3  /
 
TIME_NOW
--------
18:40:00
 
SQL> alter table tab1 add(col2 number)
  2  /
 
Table altered.
 
SQL> select to_char(last_ddl_time,'hh24:mi:ss') time_now
  2  from user_objects
  3  where object_name = 'TAB1'
  4  /
 
TIME_NOW
--------
18:40:00
 
SQL>
 
Finally, I waited a further 10 seconds, noted the time, did a GRANT SELECT on the table to another user and checked that the LAST_DDL_TIME had been updated again:
 
SQL> exec sys.dbms_lock.sleep(10);
 
PL/SQL procedure successfully completed.
 
SQL> select to_char(sysdate,'hh24:mi:ss') time_now
  2  from dual
  3  /
 
TIME_NOW
--------
18:40:10
 
SQL> grant select on tab1 to fred
  2  /
 
Grant succeeded.
 
SQL> select to_char(last_ddl_time,'hh24:mi:ss') time_now
  2  from user_objects
  3  where object_name = 'TAB1'
  4  /
 
TIME_NOW
--------
18:40:10

SQL>

Thursday, November 12, 2015

PRAGMA EXCEPTION_INIT

You can use one of these to link an exception name with an Oracle error number. Once you have done this, you can use the exception name in the exception block which follows the declaration. You can see what I mean in the example below, which I tested in an Oracle 11.2 database. First I set up a table so I could test the procedure I was going to create:

SQL> create table real_table
  2  as select * from dba_tables
  3  /

Table created.

SQL> 


Then I created a procedure to count the rows in a table. On line 5, I created an exception called table_not_found. On line 6, I associated this with ORA-00942. On line 12, I tested for this exception and displayed an error message if appropriate: 

SQL> create or replace procedure count_rows
  2  (tab in varchar2)
  3  is
  4   row_count number;
  5   table_not_found exception;
  6   pragma exception_init(table_not_found,-942);
  7  begin
  8   execute immediate 'select count(*) from '||tab
  9   into row_count;
 10   dbms_output.put_line(tab||' has '||row_count||' rows');
 11  exception
 12   when table_not_found then
 13   dbms_output.put_line('I cannot find '||tab);
 14  end;
 15  /

Procedure created.

SQL> 


When I tested the procedure, it counted the rows in real_table and told me it could not find imaginary_table:

SQL> set serveroutput on
SQL> exec count_rows('real_table');
real_table has 3172 rows

PL/SQL procedure successfully completed.

SQL> exec count_rows('imaginary_table');
I cannot find imaginary_table

PL/SQL procedure successfully completed.

SQL>

Tuesday, November 10, 2015

SELECT ANY SEQUENCE

I used to think that a user with SELECT ANY TABLE and SELECT ANY DICTIONARY could see anything in a database. I found out today that these 2 privileges do not allow you to SELECT from another user’s sequence. You can see what I mean in the example below, which I tested in an Oracle 11.1 database. First I created a user to own a sequence:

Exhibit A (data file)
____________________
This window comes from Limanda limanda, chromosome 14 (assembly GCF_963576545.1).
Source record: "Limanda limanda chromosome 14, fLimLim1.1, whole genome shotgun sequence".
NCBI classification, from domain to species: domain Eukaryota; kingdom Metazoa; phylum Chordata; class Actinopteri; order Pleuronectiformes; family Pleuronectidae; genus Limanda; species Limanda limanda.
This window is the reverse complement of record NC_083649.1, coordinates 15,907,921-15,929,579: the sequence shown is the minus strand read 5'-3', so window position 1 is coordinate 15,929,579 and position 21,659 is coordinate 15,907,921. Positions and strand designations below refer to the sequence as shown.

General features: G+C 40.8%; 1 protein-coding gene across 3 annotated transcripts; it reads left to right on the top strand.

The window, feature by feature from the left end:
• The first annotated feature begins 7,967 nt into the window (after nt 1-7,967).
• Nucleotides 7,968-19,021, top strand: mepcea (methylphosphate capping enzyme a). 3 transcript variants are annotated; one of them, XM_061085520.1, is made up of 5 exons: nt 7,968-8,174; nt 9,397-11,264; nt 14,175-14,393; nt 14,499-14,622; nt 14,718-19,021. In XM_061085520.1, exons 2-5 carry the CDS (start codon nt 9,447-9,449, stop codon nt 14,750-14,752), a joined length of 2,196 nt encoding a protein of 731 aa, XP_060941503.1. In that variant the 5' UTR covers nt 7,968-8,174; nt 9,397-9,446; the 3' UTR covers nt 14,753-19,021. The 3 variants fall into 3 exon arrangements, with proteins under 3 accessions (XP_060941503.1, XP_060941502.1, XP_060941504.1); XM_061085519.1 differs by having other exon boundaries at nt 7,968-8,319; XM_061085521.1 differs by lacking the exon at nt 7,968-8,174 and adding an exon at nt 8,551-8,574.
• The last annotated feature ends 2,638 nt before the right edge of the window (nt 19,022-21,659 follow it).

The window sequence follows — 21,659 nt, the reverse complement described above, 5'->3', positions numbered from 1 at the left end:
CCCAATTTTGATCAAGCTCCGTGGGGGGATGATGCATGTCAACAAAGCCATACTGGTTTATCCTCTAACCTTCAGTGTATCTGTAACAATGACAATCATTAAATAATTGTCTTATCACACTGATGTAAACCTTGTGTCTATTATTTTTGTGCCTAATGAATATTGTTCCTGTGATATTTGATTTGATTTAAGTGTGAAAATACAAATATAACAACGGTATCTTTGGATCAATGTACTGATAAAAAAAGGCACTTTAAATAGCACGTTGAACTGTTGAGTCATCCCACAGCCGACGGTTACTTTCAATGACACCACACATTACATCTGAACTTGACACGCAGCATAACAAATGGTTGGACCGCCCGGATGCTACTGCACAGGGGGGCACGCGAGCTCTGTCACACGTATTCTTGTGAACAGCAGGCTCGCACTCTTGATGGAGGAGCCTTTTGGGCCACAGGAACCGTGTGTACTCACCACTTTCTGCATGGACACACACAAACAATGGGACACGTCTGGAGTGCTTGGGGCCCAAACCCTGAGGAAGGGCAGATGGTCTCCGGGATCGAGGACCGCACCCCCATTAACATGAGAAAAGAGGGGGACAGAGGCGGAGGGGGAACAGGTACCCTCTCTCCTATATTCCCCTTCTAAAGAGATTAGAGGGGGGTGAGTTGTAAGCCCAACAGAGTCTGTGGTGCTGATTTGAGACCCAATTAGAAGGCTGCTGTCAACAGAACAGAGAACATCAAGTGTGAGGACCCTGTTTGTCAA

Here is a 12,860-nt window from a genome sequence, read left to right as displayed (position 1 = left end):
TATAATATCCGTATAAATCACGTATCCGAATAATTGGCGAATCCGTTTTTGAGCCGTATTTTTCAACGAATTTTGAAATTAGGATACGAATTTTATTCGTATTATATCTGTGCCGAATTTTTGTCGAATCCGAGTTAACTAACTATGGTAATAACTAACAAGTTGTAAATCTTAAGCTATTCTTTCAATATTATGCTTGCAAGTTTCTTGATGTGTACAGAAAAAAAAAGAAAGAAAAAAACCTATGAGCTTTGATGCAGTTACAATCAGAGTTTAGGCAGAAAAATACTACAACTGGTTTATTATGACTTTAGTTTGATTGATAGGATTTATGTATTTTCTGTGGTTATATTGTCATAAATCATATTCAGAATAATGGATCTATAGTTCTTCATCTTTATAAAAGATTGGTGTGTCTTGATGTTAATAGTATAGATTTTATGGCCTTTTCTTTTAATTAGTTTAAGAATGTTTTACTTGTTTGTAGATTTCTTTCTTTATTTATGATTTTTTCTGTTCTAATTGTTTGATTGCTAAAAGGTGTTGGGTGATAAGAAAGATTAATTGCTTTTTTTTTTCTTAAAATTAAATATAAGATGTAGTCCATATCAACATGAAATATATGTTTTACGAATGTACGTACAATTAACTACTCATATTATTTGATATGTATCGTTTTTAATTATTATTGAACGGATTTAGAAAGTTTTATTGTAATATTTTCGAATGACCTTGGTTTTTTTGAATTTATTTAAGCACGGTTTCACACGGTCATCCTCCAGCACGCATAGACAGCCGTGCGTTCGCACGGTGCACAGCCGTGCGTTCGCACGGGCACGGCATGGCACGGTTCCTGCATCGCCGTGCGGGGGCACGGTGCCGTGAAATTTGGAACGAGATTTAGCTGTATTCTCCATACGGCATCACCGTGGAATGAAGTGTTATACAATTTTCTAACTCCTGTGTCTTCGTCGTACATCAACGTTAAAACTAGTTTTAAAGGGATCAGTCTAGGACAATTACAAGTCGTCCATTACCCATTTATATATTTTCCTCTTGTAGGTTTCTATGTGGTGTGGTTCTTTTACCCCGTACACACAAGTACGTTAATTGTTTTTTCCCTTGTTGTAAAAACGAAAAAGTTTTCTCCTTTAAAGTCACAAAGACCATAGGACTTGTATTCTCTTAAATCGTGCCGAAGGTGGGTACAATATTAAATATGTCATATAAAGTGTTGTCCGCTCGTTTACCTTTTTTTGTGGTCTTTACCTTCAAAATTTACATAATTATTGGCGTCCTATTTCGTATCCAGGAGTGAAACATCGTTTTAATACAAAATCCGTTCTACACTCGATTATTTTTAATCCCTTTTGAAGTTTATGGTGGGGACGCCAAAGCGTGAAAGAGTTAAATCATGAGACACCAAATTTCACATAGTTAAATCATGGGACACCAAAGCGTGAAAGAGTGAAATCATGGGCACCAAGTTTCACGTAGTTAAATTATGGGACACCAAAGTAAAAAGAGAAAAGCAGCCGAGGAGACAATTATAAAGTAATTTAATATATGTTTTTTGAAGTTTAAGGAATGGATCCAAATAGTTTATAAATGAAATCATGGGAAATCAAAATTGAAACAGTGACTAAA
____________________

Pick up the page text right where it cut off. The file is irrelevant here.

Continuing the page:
SQL> conn / as sysdba
Connected.
SQL> create user user1
  2  identified by user1
  3  /
 
User created.
 
SQL> grant create session, create sequence
  2  to user1
  3  /
 
Grant succeeded.
 
SQL>
 
Then I created a second user to SELECT from the first user’s sequence:
 
SQL> create user user2
  2  identified by user2
  3  /
 
User created.
 
SQL> grant create session,
  2  select any table,
  3  select any dictionary to user2
  4  /
 
Grant succeeded.
 
SQL>
 
USER1 then created a sequence:
 
SQL> conn user1/user1
Connected.
SQL> create sequence sequence1
  2  /
 
Sequence created.
 
SQL> select sequence1.nextval from dual
  2  /
 
   NEXTVAL
----------
         1
 
SQL>
 
… but USER2 could not SELECT from it:
 
SQL> conn user2/user2
Connected.
SQL> select user1.sequence1.nextval from dual
  2  /
select user1.sequence1.nextval from dual
             *
ERROR at line 1:
ORA-01031: insufficient privileges
 
SQL>
 
One way round this is to GRANT the SELECT ANY SEQUENCE privilege like this:
 
SQL> conn / as sysdba
Connected.
SQL> grant select any sequence to user2
  2  /
 
Grant succeeded.
 
SQL> conn user2/user2
Connected.
SQL> select user1.sequence1.nextval from dual
  2  /
 
   NEXTVAL
----------
         2
 
SQL>

Sunday, November 08, 2015

UK OUG Conference 2015

I went to the UK OUG Conference for the first time around 12 years ago, in 2003 if I remember correctly. I enjoyed all the presentations but the two which stuck in my mind were by Jonathan Lewis and Connor McDonald.

This year I will be chairing 8 sessions there, which means I will be introducing the speaker and making sure nothing goes wrong.

Two of these sessions are on 6th December 2015, which is known as Super Sunday:

http://www.supersunday15.ukoug.org/

The other six are in the main part of the conference, which goes from 7th to 9th December 2015:

http://www.tech15.ukoug.org/?utm_source=resourcepack&utm_medium=banner&utm_campaign=tech15

You really should attend if you are given the opportunity. If you see me there, don't forget to say hello.